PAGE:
In a keynote address to more than 600 future leaders attending the Dynamic Women in Business conference at Harvard Business School on Saturday, Feb. 25, Mary Wittenberg boiled the secret of success in both business and life down to a few basic ingredients: trust your instincts, believe in yourself, and be willing to abandon your comfort zone.
"When you get outside your comfort zone, you can achieve things you never thought possible," said Wittenberg, president and CEO of New York Road Runners, from the stage of Burden Auditorium in the closing address of the day. "That can be thrilling, and it's incredibly rewarding. The best in the world only achieve their success by putting themselves on the line over and over and over again. The same is really true for all of us mere mortals.
"Get comfortable with being uncomfortable every day," she said. "I say to my team all the time, if you don't walk in the door and feel slightly uncomfortable about something, you're not pushing yourself."
The 21st annual conference was produced by the Women's Student Association, and served as the kickoff to a yearlong celebration of the 50th anniversary of women at Harvard Business School.
Wittenberg described her career arc, from law school at Notre Dame to partner in a Virginia law firm to leader of New York Road Runners, and the many times she was forced to venture out of her own comfort zone as she sought to check the boxes on the "personal and professional scorecard" that she urged all of her listeners to devise as a guide to making their life decisions.
"For every opportunity you pursue," she said, "evaluate it like an Olympic judge would evaluate a gymnast or figure skater. What is your purpose, what makes you tick, where you want to go, who you want to be, who you want to serve. And most importantly, what matters to you most. The mix of all of those will determine how you define success."
Given the chance after graduating from law school to stay at Notre Dame, study for an MBA, and train in familiar surroundings to qualify for the 1988 Olympic Marathon Trials, Wittenberg chose instead to accept a position as an associate with Hunton & Williams in Richmond, VA, with a promise that she would be given time to train while also studying to pass the bar exam "even though everyone warned me that would never work." She succeeded at all three.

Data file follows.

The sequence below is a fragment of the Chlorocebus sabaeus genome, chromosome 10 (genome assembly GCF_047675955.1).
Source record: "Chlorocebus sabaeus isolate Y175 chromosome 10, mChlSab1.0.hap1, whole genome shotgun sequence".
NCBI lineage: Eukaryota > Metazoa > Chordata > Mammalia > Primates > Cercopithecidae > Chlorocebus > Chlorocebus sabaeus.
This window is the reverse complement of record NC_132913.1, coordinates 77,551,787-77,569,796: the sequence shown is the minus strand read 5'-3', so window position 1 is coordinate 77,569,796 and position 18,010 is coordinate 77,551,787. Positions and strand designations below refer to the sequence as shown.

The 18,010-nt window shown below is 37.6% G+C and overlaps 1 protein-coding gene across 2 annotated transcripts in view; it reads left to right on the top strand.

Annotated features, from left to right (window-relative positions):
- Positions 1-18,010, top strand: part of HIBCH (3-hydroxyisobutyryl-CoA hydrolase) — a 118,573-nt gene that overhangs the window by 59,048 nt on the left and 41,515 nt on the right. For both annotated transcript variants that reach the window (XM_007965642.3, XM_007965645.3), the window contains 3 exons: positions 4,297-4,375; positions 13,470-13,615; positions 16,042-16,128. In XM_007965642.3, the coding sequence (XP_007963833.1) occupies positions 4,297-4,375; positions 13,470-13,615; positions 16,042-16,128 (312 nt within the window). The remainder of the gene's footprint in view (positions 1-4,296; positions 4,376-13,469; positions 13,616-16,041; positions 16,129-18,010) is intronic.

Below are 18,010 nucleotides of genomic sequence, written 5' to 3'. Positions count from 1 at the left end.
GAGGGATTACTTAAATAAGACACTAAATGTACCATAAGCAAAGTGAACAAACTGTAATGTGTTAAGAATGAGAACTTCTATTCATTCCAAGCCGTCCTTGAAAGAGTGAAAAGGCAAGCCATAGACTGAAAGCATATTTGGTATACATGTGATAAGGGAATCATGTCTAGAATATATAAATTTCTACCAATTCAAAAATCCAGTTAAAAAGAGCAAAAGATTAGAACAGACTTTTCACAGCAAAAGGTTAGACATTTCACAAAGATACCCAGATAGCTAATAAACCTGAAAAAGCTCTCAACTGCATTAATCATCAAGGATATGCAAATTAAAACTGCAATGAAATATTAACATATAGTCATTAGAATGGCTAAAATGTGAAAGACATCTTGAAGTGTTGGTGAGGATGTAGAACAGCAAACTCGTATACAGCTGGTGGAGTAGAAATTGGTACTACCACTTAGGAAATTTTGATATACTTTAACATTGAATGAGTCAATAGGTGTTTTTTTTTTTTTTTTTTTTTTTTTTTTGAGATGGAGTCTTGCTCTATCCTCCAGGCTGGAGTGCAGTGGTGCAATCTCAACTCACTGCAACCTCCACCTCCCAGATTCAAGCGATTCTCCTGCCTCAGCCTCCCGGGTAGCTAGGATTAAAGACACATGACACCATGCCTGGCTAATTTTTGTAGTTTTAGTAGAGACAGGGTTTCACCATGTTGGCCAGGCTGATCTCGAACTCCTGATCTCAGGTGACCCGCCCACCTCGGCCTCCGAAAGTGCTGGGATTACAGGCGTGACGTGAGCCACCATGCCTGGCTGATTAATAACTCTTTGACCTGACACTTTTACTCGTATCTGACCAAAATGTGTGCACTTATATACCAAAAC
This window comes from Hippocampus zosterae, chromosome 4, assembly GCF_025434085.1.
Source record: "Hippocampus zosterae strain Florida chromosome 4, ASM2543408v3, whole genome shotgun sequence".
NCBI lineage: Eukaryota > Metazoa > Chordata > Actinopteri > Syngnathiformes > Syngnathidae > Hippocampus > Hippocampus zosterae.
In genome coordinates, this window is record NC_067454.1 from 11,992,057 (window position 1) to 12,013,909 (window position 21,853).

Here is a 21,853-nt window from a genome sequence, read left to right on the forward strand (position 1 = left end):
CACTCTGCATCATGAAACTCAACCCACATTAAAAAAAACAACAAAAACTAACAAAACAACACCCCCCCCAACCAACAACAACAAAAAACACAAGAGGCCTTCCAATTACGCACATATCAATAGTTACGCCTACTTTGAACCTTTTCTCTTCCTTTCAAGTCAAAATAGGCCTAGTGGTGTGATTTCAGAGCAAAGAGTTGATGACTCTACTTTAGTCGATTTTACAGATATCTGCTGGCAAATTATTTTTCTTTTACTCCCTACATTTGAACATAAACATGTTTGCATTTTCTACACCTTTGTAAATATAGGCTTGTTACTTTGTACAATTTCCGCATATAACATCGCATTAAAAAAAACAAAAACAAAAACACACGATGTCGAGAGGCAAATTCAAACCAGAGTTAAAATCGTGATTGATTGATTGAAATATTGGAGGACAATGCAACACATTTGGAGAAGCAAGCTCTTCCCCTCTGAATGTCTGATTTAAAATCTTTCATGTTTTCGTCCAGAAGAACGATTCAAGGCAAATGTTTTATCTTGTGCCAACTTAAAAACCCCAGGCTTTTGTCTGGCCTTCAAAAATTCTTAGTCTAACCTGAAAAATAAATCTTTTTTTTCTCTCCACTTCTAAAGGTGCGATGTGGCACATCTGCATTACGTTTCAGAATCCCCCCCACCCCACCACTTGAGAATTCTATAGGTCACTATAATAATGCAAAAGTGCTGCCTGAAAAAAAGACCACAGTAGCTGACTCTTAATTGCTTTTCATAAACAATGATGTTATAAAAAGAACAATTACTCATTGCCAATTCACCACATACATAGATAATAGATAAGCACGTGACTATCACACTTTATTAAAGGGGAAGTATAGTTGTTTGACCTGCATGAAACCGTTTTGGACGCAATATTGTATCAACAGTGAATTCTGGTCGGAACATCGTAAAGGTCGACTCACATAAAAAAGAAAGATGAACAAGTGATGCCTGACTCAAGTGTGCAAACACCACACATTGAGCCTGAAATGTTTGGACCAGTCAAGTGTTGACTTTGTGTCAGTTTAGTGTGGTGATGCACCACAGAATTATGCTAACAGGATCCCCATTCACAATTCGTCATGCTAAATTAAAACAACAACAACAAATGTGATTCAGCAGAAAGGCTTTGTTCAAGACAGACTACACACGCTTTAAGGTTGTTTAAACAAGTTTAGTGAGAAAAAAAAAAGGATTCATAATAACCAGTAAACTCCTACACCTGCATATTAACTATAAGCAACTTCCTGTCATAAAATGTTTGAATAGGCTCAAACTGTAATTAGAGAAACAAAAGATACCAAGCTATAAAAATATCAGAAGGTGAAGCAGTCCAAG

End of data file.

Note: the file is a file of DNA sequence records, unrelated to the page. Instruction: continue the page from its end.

By the time she made partner, Wittenberg already knew that her heart was in the sports world. When the No. 2 job at New York Road Runners came up—a job she heard about through connections in the NHL, where a few years earlier she had been rejected for a position—she again had to overcome objections and doubts from friends and colleagues, this time about leaving the security of partnership.
"I had to believe in myself and believe that what I was doing was going to be all right," she said. "And the greatest thing? I never, ever looked back. I saw what it could all be. I could see that running is the people's sport, the most accessible of all sports. I could see its power to transform. And I really believed that New York Road Runners could help drive the global movement in running. In 15 years, we have transformed the organization, we have helped transform our sport, and we've given a lot of people the chance to live better lives as a result of running."
Two years ago, after the devastating earthquake in Haiti, Wittenberg led NYRR far from its comfort zone when she vowed to conduct a four-mile road race for 10,000 runners in the middle of winter—in 21 days. Vendors donated their services, the race sold out, and $400,000 was raised for earthquake relief.
"The sense of accomplishment for everybody that was involved went well beyond the important money that was raised," she said. "The knowledge, whether staff member or vendor or volunteer or city employee, that we really had made an impact on the world, that was unbelievably powerful.
"Just because something is hard, just because someone else doesn't see your vision in doing it, doesn't mean it's not worth doing."
“Our races are to our sport what Wimbledon and the Australian, U.S., and French Opens are to tennis, and what the Masters, U.S., and British Opens and PGA Championship are to golf. Each race has the history, the tradition, the honor roll of legendary champions, and a special place in the eyes of all to make them stand apart from the other events.” Mary Wittenberg